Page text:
Commonwealth Games Blogs

India or bust

India has always eluded me.

In my 10 years on the Canadian badminton team, I've traveled to more than 50 countries, but never to India. Don't get me wrong - it wasn't by choice. I've been dying to go. I've even had the visa stamp in my passport, the plane ticket bought and the accommodations booked. But on four different occasions, the trip fell through.

Back in 2004, I was going to do some training and touring in India with a group of younger players from Vancouver, but I had to cancel because I got selected to go to the Olympics in Athens (so I was actually happy that one fell through). A couple of years later, a scheduling conflict forced me to bow out of a tournament. Then, last summer, a hip injury kept me from competing in the world championships in Hyderabad.

But nothing is going to stop me from going to Delhi in October to compete for Canada at the XIX Commonwealth Games. This time, it's India or bust.

In just under 40 days, India will welcome thousands of athletes from around the world to host the biggest sporting event the subcontinent has ever seen. Back home in Canada, the athletes on our badminton team are busy preparing, sharpening our bodies and our minds for an event that, for many of us, will be the biggest experience of our sporting careers so far.
This will be my second Commonwealth Games, as I had the privilege of competing in Melbourne four years ago. Now I'm the only Commonwealth veteran on a youthful team.


Despite their young ages, we've got an awesome team of badminton players heading to Delhi. I'll admit, I'm the oldest. My recent 30th birthday has prevented me from hiding behind my fave "around the mid-20s" response to any brave rookie who dares ask my age. But I'm hopeful that my years of experience will mesh well with the youthful energy of this team.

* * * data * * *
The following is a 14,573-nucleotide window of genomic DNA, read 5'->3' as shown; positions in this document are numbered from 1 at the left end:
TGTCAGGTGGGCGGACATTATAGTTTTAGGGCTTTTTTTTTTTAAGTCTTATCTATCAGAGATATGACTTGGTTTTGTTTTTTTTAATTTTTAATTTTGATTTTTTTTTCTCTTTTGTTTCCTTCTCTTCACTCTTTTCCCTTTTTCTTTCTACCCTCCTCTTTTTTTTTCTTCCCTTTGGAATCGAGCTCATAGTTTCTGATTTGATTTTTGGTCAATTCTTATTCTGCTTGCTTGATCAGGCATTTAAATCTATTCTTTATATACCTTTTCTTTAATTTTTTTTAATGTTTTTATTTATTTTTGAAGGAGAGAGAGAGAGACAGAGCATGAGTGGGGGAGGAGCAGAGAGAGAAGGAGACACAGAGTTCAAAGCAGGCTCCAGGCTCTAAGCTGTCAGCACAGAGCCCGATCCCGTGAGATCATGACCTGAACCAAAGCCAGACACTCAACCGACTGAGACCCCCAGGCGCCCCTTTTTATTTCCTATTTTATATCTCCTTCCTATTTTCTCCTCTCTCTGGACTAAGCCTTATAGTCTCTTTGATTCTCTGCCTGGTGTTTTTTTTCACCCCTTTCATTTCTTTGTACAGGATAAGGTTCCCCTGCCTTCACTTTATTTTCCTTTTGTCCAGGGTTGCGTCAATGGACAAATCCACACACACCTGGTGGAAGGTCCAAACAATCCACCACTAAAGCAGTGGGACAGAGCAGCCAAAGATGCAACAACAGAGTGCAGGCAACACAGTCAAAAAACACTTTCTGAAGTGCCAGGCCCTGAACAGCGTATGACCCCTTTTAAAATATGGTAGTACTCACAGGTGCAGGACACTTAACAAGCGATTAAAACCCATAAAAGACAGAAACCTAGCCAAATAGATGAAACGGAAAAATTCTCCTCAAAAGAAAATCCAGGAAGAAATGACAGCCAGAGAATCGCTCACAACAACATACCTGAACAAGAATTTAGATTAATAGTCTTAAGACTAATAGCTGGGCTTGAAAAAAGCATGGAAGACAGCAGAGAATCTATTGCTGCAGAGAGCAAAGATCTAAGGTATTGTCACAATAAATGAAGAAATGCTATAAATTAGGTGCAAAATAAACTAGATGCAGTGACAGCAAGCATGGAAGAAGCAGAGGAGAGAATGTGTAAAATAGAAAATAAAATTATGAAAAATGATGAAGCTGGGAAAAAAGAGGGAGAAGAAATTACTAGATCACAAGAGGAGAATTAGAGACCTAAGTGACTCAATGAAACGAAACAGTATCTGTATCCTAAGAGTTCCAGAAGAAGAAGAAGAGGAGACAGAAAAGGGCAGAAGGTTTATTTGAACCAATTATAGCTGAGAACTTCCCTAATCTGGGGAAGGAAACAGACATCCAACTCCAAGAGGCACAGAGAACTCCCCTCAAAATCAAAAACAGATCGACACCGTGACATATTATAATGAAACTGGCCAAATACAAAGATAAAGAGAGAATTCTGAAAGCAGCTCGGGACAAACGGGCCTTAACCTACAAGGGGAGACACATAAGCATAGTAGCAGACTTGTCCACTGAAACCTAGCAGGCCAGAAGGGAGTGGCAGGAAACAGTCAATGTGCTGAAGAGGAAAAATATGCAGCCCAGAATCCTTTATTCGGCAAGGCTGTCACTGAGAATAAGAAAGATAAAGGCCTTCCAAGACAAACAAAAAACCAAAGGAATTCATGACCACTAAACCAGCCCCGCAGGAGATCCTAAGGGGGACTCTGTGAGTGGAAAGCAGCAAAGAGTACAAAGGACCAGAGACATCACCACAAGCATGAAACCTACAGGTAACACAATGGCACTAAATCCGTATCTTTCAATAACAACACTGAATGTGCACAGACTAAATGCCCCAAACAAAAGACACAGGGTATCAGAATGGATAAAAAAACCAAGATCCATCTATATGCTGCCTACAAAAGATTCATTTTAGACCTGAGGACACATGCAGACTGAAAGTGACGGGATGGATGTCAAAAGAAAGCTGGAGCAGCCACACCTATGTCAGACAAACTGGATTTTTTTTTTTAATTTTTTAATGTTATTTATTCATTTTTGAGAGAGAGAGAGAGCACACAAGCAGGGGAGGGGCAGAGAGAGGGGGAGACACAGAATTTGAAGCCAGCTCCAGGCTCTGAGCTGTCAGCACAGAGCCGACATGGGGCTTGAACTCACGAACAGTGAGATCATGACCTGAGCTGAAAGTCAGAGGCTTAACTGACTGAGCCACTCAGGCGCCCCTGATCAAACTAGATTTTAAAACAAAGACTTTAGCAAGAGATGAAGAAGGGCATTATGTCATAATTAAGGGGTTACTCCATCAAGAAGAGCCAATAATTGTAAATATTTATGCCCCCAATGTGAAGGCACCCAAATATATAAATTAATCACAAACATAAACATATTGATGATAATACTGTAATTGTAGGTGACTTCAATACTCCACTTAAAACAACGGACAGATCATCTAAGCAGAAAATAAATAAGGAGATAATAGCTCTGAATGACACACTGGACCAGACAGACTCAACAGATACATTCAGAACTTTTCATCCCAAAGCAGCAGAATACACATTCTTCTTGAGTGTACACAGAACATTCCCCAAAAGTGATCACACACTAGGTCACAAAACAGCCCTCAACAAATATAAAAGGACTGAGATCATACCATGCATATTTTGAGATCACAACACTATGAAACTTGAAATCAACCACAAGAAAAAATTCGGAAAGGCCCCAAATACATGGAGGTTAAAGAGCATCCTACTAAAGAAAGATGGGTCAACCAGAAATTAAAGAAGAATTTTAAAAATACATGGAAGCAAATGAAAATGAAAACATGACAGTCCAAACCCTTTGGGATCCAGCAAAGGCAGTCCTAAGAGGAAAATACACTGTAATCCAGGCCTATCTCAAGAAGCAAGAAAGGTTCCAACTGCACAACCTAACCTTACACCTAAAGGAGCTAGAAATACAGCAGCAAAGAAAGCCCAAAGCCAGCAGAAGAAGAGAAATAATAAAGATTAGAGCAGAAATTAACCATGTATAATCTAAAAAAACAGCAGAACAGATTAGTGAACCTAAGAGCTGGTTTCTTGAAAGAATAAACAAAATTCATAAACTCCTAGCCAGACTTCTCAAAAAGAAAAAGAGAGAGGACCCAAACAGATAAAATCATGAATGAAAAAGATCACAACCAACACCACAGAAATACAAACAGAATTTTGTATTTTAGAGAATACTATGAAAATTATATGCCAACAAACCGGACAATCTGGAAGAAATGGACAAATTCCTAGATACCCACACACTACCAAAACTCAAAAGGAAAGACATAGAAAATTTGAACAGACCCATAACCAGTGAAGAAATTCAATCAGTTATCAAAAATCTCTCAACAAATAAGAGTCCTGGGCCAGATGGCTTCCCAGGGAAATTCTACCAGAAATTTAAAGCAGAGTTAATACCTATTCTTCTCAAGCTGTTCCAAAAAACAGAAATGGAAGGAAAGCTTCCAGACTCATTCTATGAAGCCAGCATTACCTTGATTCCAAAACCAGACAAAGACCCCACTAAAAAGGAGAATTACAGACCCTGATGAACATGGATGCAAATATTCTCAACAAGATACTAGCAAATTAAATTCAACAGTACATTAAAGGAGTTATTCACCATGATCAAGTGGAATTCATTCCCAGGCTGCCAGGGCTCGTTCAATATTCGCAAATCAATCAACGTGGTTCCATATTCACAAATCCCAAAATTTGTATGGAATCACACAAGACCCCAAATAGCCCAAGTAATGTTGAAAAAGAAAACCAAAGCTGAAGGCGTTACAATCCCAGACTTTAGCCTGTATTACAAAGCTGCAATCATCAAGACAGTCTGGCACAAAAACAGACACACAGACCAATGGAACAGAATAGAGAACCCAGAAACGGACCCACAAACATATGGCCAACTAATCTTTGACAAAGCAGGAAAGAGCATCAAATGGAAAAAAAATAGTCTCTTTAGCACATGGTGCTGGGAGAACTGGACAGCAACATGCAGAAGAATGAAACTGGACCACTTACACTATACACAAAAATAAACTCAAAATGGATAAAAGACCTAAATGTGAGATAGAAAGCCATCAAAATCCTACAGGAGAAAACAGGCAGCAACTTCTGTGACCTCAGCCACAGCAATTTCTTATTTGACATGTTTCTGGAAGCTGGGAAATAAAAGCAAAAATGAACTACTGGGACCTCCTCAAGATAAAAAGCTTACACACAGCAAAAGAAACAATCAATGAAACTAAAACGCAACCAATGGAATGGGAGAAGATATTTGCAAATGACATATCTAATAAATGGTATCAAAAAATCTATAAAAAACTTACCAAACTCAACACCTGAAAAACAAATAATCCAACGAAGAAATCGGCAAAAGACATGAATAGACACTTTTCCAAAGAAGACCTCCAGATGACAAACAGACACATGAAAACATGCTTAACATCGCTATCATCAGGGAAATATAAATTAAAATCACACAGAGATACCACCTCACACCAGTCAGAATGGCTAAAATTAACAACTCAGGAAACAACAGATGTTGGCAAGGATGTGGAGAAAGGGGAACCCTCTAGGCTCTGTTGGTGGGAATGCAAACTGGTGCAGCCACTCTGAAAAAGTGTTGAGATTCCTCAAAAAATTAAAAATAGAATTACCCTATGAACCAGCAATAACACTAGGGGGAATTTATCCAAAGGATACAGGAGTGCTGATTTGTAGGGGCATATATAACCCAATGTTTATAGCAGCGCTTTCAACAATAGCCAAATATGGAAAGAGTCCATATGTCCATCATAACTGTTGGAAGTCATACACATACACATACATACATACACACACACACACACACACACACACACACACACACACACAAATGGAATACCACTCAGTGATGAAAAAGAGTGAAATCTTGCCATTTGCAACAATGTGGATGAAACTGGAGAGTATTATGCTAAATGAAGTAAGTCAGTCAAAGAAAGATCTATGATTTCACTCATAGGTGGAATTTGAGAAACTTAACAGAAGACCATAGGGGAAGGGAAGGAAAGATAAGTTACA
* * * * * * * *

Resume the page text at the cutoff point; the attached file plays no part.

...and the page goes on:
Without further ado, allow me to introduce you to the 10-player Canadian Commonwealth badminton team.

Joining me on the women's side are four talented and very skilled shuttlers: Joycelyn Ko, Grace Gao, Michelle Li and Alexandra Bruce. Joycelyn and I train together in Vancouver at the ClearOne Badminton Centre, Grace plays out of Calgary, and Michelle and Alex hail from a little town back east called Toronto.

On the guy's side, Jon Vandervet of Edmonton heads up the charge as the senior-most player. David Snider of Winnipeg, Vancouver's Alvin Lau, and Cowtown's Alex Pang and Toby Ng round out the team.

The most talent I've ever seen

There are two parts to the Commonwealth Games badminton tournament that will take place in Delhi: the individual and the team competitions. In the team event, which starts things off on Oct. 7, we'll battle the likes of Malaysia, Singapore, India, England and many more for a shot at the medals. The format calls for five matches in five different disciplines. So there's one women's singles match, one men's singles, one women's doubles, one men's doubles, and one mixed doubles.

After the weeklong team event, the individual tournament will begin. It's a single-knockout draw, with all the Canadian athletes listed above competing in their respective disciplines for a shot at a coveted Commonwealth medal.

I've had the honour of representing Canada at several multi-sport games over the past 10 years, including the last two Olympics. I've shared the bench with Canadian badminton greats like Denyse Julien, Mike Beres, Andrew Dabeka, Milaine Cloutier and the Milroy brothers to name a few.

But, of all those teams, I believe the one heading to Delhi in October has the most talent.

I'm not guaranteeing results, but I will definitely say that this team is one to watch.